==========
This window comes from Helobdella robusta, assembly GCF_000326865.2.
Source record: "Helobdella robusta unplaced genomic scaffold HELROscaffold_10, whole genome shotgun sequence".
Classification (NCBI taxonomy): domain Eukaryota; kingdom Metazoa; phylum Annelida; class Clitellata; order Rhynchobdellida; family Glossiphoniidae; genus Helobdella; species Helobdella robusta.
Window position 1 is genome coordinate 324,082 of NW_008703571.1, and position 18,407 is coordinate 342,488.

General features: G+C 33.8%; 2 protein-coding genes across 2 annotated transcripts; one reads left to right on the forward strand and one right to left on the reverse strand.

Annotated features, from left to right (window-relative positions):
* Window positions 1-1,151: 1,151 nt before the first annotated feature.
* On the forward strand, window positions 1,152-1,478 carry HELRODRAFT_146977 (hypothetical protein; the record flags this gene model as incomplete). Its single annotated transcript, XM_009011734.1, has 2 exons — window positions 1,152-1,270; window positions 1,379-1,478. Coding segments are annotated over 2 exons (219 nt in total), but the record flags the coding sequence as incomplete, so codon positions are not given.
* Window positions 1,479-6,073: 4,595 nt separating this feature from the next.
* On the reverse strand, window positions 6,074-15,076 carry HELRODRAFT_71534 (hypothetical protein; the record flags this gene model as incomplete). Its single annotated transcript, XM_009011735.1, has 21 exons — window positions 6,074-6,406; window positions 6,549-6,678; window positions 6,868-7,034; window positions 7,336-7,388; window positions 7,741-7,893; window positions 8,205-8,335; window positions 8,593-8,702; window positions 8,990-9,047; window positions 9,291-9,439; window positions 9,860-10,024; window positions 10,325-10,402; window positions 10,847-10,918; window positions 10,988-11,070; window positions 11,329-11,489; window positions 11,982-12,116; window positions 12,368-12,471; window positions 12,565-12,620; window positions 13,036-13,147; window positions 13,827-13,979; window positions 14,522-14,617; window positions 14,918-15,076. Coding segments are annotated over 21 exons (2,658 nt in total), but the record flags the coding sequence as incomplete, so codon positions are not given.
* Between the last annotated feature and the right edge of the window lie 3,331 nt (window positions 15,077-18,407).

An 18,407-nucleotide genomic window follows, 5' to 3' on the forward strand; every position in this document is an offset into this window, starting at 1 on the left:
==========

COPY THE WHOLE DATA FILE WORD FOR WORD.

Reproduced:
This window comes from Helobdella robusta, assembly GCF_000326865.2.
Source record: "Helobdella robusta unplaced genomic scaffold HELROscaffold_10, whole genome shotgun sequence".
Classification (NCBI taxonomy): domain Eukaryota; kingdom Metazoa; phylum Annelida; class Clitellata; order Rhynchobdellida; family Glossiphoniidae; genus Helobdella; species Helobdella robusta.
Window position 1 is genome coordinate 324,082 of NW_008703571.1, and position 18,407 is coordinate 342,488.

General features: G+C 33.8%; 2 protein-coding genes across 2 annotated transcripts; one reads left to right on the forward strand and one right to left on the reverse strand.

Annotated features, from left to right (window-relative positions):
* Window positions 1-1,151: 1,151 nt before the first annotated feature.
* On the forward strand, window positions 1,152-1,478 carry HELRODRAFT_146977 (hypothetical protein; the record flags this gene model as incomplete). Its single annotated transcript, XM_009011734.1, has 2 exons — window positions 1,152-1,270; window positions 1,379-1,478. Coding segments are annotated over 2 exons (219 nt in total), but the record flags the coding sequence as incomplete, so codon positions are not given.
* Window positions 1,479-6,073: 4,595 nt separating this feature from the next.
* On the reverse strand, window positions 6,074-15,076 carry HELRODRAFT_71534 (hypothetical protein; the record flags this gene model as incomplete). Its single annotated transcript, XM_009011735.1, has 21 exons — window positions 6,074-6,406; window positions 6,549-6,678; window positions 6,868-7,034; window positions 7,336-7,388; window positions 7,741-7,893; window positions 8,205-8,335; window positions 8,593-8,702; window positions 8,990-9,047; window positions 9,291-9,439; window positions 9,860-10,024; window positions 10,325-10,402; window positions 10,847-10,918; window positions 10,988-11,070; window positions 11,329-11,489; window positions 11,982-12,116; window positions 12,368-12,471; window positions 12,565-12,620; window positions 13,036-13,147; window positions 13,827-13,979; window positions 14,522-14,617; window positions 14,918-15,076. Coding segments are annotated over 21 exons (2,658 nt in total), but the record flags the coding sequence as incomplete, so codon positions are not given.
* Between the last annotated feature and the right edge of the window lie 3,331 nt (window positions 15,077-18,407).

An 18,407-nucleotide genomic window follows, 5' to 3' on the forward strand; every position in this document is an offset into this window, starting at 1 on the left: